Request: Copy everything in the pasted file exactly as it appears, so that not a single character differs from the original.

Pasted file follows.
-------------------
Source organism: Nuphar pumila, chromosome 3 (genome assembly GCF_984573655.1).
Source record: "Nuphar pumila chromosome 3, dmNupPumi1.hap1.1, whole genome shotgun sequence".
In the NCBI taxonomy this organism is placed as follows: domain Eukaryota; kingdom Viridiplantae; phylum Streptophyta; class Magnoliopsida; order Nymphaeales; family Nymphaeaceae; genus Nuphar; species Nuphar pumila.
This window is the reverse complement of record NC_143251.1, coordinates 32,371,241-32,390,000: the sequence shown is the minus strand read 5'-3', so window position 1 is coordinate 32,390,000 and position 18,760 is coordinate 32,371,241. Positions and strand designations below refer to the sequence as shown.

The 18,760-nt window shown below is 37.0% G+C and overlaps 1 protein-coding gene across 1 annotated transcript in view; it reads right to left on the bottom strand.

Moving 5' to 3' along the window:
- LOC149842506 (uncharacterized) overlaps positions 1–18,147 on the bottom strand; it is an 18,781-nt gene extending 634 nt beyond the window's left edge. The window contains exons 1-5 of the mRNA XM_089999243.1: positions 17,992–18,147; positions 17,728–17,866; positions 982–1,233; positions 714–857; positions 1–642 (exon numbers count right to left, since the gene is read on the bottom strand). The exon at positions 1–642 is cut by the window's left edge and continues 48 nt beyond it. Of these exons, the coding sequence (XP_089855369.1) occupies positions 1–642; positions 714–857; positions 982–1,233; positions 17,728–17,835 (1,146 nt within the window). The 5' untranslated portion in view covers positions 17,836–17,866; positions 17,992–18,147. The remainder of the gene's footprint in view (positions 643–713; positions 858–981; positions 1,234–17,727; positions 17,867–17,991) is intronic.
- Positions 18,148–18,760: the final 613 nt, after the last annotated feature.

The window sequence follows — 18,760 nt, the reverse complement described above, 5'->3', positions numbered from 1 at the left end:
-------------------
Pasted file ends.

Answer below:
Source organism: Nuphar pumila, chromosome 3 (genome assembly GCF_984573655.1).
Source record: "Nuphar pumila chromosome 3, dmNupPumi1.hap1.1, whole genome shotgun sequence".
In the NCBI taxonomy this organism is placed as follows: domain Eukaryota; kingdom Viridiplantae; phylum Streptophyta; class Magnoliopsida; order Nymphaeales; family Nymphaeaceae; genus Nuphar; species Nuphar pumila.
This window is the reverse complement of record NC_143251.1, coordinates 32,371,241-32,390,000: the sequence shown is the minus strand read 5'-3', so window position 1 is coordinate 32,390,000 and position 18,760 is coordinate 32,371,241. Positions and strand designations below refer to the sequence as shown.

The 18,760-nt window shown below is 37.0% G+C and overlaps 1 protein-coding gene across 1 annotated transcript in view; it reads right to left on the bottom strand.

Moving 5' to 3' along the window:
- LOC149842506 (uncharacterized) overlaps positions 1–18,147 on the bottom strand; it is an 18,781-nt gene extending 634 nt beyond the window's left edge. The window contains exons 1-5 of the mRNA XM_089999243.1: positions 17,992–18,147; positions 17,728–17,866; positions 982–1,233; positions 714–857; positions 1–642 (exon numbers count right to left, since the gene is read on the bottom strand). The exon at positions 1–642 is cut by the window's left edge and continues 48 nt beyond it. Of these exons, the coding sequence (XP_089855369.1) occupies positions 1–642; positions 714–857; positions 982–1,233; positions 17,728–17,835 (1,146 nt within the window). The 5' untranslated portion in view covers positions 17,836–17,866; positions 17,992–18,147. The remainder of the gene's footprint in view (positions 643–713; positions 858–981; positions 1,234–17,727; positions 17,867–17,991) is intronic.
- Positions 18,148–18,760: the final 613 nt, after the last annotated feature.

The window sequence follows — 18,760 nt, the reverse complement described above, 5'->3', positions numbered from 1 at the left end: